Departments - November/December 2008

The Insider:
Building Resilience in Turbulent Times

By Catherine Eberlein Pfister


It's not news that our nation's workforce is nervous and distracted by a growing multitude of economic fears. This month, we talked to some industry leaders about ways to build a resilient workforce in spite of the sometimes-overwhelming economic news.

"Now is the time to ask: Do you have a resilient workforce? Have you historically engaged with your employees and customers?" said Rodger Stotz, vice president, managing consultant with Maritz Inc. and chairman of the Industry Leadership Council Advisory Board of the Incentive Federation. "It's necessary to focus on both the short-term and long-term impact of having engaged employees—because it affects resiliency and the ability to get through hard times and thrive."

How can you impact engagement? Rewards and recognition are part of the answer, according to Stotz, "Companies have to recognize the value of intangibles, not just their physical assets—and a major intangible asset is their people," he stressed. "Studies have shown that the greater the level of employee engagement, the higher the level of connection with the company and its customers, and the higher the level of customer satisfaction. Effective employee engagement, reward and recognition programs go a long way in support of building a resilient workforce."

Author David Lee, another expert on the topic and founder of HumanNature@Work, agreed that building a resilient workforce is akin to making it "recession proof." "By that I mean do the things that help employees remain motivated, determined and inspired during difficult times."

If employees are overwhelmed, they're not engaged, said Lee. "Employee engagement—the desire to contribute to one's employer's success—requires energy and interest," he added. "Overwhelmed, beleaguered employees don't have the energy or the interest necessary for engagement. Their attention and limited energy are focused on trying to make it through another day. Employees in survival mode usually aren't thinking of new ways to provide value to their employers.

"Employee engagement is most important—and most challenging to achieve—in difficult times," Lee added. "Thus, if you want maximum employee engagement during these turbulent times, you need to know how to maximize your workforce's ability to handle (things) without becoming stressed or overwhelmed. In short, you want to help maximize your workforce's level of resilience."

A more resilient workforce can handle the pressures of work without becoming overstressed. And that impacts your ability to compete. "The intellectual, emotional and physical consequences of stress directly compromise the sources of competitive advantage in today's marketplace," Lee said. How?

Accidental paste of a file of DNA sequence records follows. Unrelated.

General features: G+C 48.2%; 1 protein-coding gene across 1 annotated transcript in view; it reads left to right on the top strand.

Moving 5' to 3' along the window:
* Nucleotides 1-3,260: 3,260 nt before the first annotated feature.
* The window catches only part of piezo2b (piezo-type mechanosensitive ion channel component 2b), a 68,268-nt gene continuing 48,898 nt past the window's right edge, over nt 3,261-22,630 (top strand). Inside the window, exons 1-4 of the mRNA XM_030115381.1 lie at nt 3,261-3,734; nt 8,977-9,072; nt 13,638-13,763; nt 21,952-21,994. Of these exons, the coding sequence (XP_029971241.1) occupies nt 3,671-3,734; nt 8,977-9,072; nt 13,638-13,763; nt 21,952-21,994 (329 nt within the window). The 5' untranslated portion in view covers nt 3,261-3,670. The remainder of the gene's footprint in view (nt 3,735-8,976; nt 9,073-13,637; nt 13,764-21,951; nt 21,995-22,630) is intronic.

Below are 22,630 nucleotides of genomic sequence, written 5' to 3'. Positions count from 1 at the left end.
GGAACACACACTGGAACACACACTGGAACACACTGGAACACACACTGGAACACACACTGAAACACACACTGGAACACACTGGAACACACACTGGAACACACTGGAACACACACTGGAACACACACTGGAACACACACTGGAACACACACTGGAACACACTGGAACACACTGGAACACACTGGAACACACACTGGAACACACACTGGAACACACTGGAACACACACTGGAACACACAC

Stress compromises the ability to create brand-building experiences. "Research on the brain supports what we know from personal experience: When stressed, people have difficulty experiencing empathy and compassion for others," Lee said. "People are less likely to respond with patience and goodwill. If your business's success depends on providing great customer service, you must address employee stress."

Stress compromises an organization's ability to respond quickly to change. "This is perhaps the most important organizational quality in today's world," Lee explained. "What stress does to the brain poses a serious problem. Decades of research show stress activates primitive hard-wired programs in the brain that lead to neophobia (fear of anything new) and behavioral inflexibility (repeating the same action, despite the fact that it isn't working)."

Stress compromises innovation and intellectual capital. "In today's knowledge economy, smart rules," said Lee. "Unfortunately, when people are stressed, they're not as creative, they're not as logical, they're not as capable of noticing alternatives and opportunities. Stress affects attention and mind share.

Stress compromises talent acquisition and retention. "Your ability to attract and retain talent obviously depends on your reputation as an employer. If your workplace is known as a high-stress, human-unfriendly workplace, don't expect to be a talent magnet."

Stress compromises productivity. "Stressed-out workers eventually burn out, costing you in terms of increased turnover, mistakes, workers' comp claims and health insurance premiums," Lee added.